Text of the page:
How To Make a Photo Collage in Microsoft Word

Word’s usability doesn’t stop at writing and editing text. You can add tables, charts, images, and simple graphics to embellish your writing and make it more reader-friendly. If you think outside the box a little, why not use Word to design photo collages?

How To Make a Photo Collage in Microsoft Word

Admittedly, Word might not have all the features and tools of a design/graphics app, but this doesn’t stop you from making a great collection of your favorite photos. With some creativity and a few tips and tricks from this article, you will be able to do it in no time.

Additionally, you can save your design as a template/layout and just change the images in the collage. But first things first, let’s see what it takes to create a collage in Word.

Making a Collage in Microsoft Word

As hinted, Word doesn’t offer a ready-made collage layout or template unless you download a third-party one from the internet. This means you’ll need to make everything from scratch. Initially, it might take a bit more time, but you will get a fully customized final result.

Using Developer Options

Step 1

Open a new Word document, click on File, and select Option from the blue menu on the right. Choose Customize Ribbon in the pop-up window, and make sure to check the Developer option under the “Customizing the Ribbon” section. Click OK to confirm when you finish.

Note: This step applies to those who use Microsoft Word 2013 or 2016. If you are on a different version, the first step might not be necessary. Mac users will need to click on the Word option in the upper left-hand corner, then click Preferences and View to turn on the developer options.

Step 2

With the Developer option on, go to the Developer tab and select Picture Content Control. Click on the icon and add as many image slots as you want, then click the center of the image to add pictures from a file.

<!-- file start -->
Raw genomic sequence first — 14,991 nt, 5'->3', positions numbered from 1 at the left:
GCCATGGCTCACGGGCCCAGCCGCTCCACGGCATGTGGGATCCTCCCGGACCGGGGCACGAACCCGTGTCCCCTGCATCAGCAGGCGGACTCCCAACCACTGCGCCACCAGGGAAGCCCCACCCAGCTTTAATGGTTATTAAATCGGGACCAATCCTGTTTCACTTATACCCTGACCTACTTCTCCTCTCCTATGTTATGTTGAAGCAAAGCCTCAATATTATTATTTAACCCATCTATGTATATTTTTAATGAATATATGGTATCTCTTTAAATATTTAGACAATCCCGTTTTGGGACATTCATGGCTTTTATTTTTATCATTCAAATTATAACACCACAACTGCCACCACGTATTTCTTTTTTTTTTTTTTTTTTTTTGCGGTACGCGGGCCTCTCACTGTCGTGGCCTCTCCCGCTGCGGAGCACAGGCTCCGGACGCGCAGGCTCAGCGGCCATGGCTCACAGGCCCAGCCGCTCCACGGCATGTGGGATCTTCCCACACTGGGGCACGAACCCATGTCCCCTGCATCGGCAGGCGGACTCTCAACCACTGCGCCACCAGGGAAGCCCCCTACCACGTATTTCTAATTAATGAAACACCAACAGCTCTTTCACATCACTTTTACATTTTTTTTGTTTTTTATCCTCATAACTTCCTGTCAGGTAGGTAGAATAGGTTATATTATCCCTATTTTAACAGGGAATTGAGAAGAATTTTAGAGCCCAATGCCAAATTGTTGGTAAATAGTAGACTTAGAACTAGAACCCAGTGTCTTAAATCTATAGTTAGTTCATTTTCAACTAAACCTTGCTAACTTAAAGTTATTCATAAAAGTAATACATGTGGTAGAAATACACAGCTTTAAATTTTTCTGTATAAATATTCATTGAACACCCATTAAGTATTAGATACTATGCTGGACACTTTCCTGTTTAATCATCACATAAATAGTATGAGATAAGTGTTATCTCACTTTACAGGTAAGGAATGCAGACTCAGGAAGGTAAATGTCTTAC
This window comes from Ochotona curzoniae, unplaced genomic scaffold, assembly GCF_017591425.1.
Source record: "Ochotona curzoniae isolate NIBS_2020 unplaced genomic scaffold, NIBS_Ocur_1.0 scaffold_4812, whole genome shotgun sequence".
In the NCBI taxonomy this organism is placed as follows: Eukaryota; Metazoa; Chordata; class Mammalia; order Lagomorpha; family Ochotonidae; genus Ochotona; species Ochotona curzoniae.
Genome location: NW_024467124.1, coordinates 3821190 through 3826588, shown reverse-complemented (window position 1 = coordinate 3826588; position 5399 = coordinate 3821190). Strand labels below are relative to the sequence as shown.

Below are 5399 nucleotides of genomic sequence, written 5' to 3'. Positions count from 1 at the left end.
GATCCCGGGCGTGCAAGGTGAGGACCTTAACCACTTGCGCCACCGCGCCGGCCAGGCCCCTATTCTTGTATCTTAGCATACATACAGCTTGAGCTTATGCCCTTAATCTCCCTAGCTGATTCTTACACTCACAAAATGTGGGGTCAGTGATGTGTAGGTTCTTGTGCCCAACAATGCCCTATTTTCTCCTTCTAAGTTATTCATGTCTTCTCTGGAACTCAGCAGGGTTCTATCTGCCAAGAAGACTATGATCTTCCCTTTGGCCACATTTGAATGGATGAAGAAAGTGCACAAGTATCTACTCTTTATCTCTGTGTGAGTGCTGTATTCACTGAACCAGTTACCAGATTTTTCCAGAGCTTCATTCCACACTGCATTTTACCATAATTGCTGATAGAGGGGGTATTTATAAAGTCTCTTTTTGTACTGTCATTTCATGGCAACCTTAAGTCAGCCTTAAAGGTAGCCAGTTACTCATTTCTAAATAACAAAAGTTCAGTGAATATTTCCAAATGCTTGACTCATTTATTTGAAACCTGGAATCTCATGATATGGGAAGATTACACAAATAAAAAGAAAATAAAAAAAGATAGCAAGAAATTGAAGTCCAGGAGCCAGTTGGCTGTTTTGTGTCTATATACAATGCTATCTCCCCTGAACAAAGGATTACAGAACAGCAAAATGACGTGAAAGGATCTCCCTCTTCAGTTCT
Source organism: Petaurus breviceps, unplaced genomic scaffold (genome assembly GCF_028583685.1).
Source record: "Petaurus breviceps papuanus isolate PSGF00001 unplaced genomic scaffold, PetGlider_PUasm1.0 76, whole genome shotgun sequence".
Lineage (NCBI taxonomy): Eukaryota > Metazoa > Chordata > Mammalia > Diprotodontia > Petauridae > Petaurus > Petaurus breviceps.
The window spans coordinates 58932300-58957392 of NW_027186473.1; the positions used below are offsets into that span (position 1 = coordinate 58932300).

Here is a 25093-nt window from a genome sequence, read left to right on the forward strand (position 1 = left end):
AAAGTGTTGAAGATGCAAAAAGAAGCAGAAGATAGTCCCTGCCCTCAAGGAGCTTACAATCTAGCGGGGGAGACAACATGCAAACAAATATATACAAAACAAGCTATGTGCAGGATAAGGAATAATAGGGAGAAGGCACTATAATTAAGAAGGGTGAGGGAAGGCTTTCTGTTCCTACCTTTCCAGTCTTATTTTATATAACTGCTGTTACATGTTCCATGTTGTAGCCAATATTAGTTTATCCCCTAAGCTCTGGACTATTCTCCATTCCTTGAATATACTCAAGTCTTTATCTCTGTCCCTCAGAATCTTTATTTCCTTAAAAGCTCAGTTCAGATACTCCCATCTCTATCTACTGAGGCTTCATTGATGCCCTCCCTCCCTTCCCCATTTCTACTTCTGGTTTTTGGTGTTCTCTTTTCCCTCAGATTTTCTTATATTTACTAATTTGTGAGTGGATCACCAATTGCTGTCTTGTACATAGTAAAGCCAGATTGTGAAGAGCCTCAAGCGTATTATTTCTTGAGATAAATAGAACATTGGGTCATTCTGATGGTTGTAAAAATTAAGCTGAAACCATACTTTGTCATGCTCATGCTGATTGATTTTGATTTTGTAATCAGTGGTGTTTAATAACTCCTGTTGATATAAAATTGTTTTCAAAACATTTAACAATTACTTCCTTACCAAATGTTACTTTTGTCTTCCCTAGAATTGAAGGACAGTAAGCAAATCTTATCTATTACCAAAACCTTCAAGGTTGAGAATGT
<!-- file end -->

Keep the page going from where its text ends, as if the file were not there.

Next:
Step 3

Once the image is inside the slot, you can drag the sides to resize it and match the layout. There is also an option to tilt the images a little to make for a more interesting design. Just grab the image and move it left or right to get the desired angle.

Using Word Tables

This method can be used in any Word version, and it applies even if you use the cloud/app-based free version. Here are the necessary steps.

Step 1

With a new Word document open, select the Insert tab and click on the Table dropdown menu.

Based on the number of images you want to insert, choose the table layout. You can fit the table to the page if necessary.

Step 2

You’ll get a relatively small text box at the top of your screen. It’s advisable to extend it to cover the entire page. This way, you get extra room to insert the images.

Also, feel free to use the Table Design tab to change the color of the layout and select a background fill. Check out all the available styles by clicking on the arrows in the toolbar. There is also an option to get a different border style.

If you choose a border style, use the pen tool, and click on each border to apply the style. This is where you can get creative since there is no need to apply the style to all borders.

Step 3

With the basic layout in place, it’s time to insert the images into your Word collage template. Select the collage panel/slot where you want to insert the image, click Insert, and choose “Picture from File.”